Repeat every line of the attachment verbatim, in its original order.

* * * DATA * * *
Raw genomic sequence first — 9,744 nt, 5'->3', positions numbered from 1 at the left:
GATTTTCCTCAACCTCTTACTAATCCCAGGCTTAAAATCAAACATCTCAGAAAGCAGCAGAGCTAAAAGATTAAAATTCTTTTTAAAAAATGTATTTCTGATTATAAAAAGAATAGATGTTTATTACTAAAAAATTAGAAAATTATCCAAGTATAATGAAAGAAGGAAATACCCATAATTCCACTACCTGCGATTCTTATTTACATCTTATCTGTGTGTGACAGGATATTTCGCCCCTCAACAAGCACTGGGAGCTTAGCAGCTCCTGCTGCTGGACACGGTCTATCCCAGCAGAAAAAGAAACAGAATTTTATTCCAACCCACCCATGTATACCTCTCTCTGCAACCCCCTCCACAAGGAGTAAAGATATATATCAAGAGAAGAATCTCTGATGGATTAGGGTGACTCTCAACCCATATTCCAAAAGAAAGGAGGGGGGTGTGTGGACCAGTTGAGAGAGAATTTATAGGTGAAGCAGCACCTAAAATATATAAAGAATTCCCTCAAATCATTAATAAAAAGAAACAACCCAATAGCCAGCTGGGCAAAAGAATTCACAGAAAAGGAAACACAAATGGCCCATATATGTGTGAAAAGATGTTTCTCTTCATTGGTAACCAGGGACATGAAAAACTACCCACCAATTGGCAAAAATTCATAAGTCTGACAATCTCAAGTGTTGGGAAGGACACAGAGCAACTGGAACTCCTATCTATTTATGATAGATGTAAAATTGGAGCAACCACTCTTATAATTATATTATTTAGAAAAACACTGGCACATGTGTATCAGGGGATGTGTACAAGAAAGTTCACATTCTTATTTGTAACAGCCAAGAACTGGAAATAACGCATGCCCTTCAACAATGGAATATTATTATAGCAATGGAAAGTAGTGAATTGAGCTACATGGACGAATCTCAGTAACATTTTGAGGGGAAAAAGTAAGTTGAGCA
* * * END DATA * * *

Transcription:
Raw genomic sequence first — 9,744 nt, 5'->3', positions numbered from 1 at the left:
GATTTTCCTCAACCTCTTACTAATCCCAGGCTTAAAATCAAACATCTCAGAAAGCAGCAGAGCTAAAAGATTAAAATTCTTTTTAAAAAATGTATTTCTGATTATAAAAAGAATAGATGTTTATTACTAAAAAATTAGAAAATTATCCAAGTATAATGAAAGAAGGAAATACCCATAATTCCACTACCTGCGATTCTTATTTACATCTTATCTGTGTGTGACAGGATATTTCGCCCCTCAACAAGCACTGGGAGCTTAGCAGCTCCTGCTGCTGGACACGGTCTATCCCAGCAGAAAAAGAAACAGAATTTTATTCCAACCCACCCATGTATACCTCTCTCTGCAACCCCCTCCACAAGGAGTAAAGATATATATCAAGAGAAGAATCTCTGATGGATTAGGGTGACTCTCAACCCATATTCCAAAAGAAAGGAGGGGGGTGTGTGGACCAGTTGAGAGAGAATTTATAGGTGAAGCAGCACCTAAAATATATAAAGAATTCCCTCAAATCATTAATAAAAAGAAACAACCCAATAGCCAGCTGGGCAAAAGAATTCACAGAAAAGGAAACACAAATGGCCCATATATGTGTGAAAAGATGTTTCTCTTCATTGGTAACCAGGGACATGAAAAACTACCCACCAATTGGCAAAAATTCATAAGTCTGACAATCTCAAGTGTTGGGAAGGACACAGAGCAACTGGAACTCCTATCTATTTATGATAGATGTAAAATTGGAGCAACCACTCTTATAATTATATTATTTAGAAAAACACTGGCACATGTGTATCAGGGGATGTGTACAAGAAAGTTCACATTCTTATTTGTAACAGCCAAGAACTGGAAATAACGCATGCCCTTCAACAATGGAATATTATTATAGCAATGGAAAGTAGTGAATTGAGCTACATGGACGAATCTCAGTAACATTTTGAGGGGAAAAAGTAAGTTGAGCA